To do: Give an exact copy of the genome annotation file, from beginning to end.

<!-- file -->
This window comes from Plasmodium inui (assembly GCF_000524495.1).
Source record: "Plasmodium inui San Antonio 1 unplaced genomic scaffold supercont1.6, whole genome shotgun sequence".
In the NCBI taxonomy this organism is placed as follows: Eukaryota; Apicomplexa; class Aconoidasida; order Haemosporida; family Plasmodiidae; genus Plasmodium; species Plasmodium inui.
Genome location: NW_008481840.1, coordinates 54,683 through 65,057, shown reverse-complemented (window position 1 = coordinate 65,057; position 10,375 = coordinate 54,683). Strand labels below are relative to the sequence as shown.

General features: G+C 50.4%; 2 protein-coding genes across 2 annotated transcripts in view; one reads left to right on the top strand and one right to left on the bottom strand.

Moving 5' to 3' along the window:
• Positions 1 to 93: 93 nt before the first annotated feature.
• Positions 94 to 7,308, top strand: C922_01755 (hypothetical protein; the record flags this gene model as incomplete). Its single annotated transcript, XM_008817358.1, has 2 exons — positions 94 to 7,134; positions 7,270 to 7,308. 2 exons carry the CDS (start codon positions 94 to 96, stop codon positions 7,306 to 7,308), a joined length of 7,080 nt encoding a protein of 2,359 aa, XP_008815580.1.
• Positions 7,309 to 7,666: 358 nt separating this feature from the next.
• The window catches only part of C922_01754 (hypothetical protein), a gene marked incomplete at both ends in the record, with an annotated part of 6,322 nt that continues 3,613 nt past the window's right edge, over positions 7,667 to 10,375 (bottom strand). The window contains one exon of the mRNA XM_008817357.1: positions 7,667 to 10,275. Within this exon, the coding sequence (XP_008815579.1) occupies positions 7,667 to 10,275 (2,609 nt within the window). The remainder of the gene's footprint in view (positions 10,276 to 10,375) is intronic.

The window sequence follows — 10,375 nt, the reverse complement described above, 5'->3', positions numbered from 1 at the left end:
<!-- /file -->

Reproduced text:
This window comes from Plasmodium inui (assembly GCF_000524495.1).
Source record: "Plasmodium inui San Antonio 1 unplaced genomic scaffold supercont1.6, whole genome shotgun sequence".
In the NCBI taxonomy this organism is placed as follows: Eukaryota; Apicomplexa; class Aconoidasida; order Haemosporida; family Plasmodiidae; genus Plasmodium; species Plasmodium inui.
Genome location: NW_008481840.1, coordinates 54,683 through 65,057, shown reverse-complemented (window position 1 = coordinate 65,057; position 10,375 = coordinate 54,683). Strand labels below are relative to the sequence as shown.

General features: G+C 50.4%; 2 protein-coding genes across 2 annotated transcripts in view; one reads left to right on the top strand and one right to left on the bottom strand.

Moving 5' to 3' along the window:
• Positions 1 to 93: 93 nt before the first annotated feature.
• Positions 94 to 7,308, top strand: C922_01755 (hypothetical protein; the record flags this gene model as incomplete). Its single annotated transcript, XM_008817358.1, has 2 exons — positions 94 to 7,134; positions 7,270 to 7,308. 2 exons carry the CDS (start codon positions 94 to 96, stop codon positions 7,306 to 7,308), a joined length of 7,080 nt encoding a protein of 2,359 aa, XP_008815580.1.
• Positions 7,309 to 7,666: 358 nt separating this feature from the next.
• The window catches only part of C922_01754 (hypothetical protein), a gene marked incomplete at both ends in the record, with an annotated part of 6,322 nt that continues 3,613 nt past the window's right edge, over positions 7,667 to 10,375 (bottom strand). The window contains one exon of the mRNA XM_008817357.1: positions 7,667 to 10,275. Within this exon, the coding sequence (XP_008815579.1) occupies positions 7,667 to 10,275 (2,609 nt within the window). The remainder of the gene's footprint in view (positions 10,276 to 10,375) is intronic.

The window sequence follows — 10,375 nt, the reverse complement described above, 5'->3', positions numbered from 1 at the left end: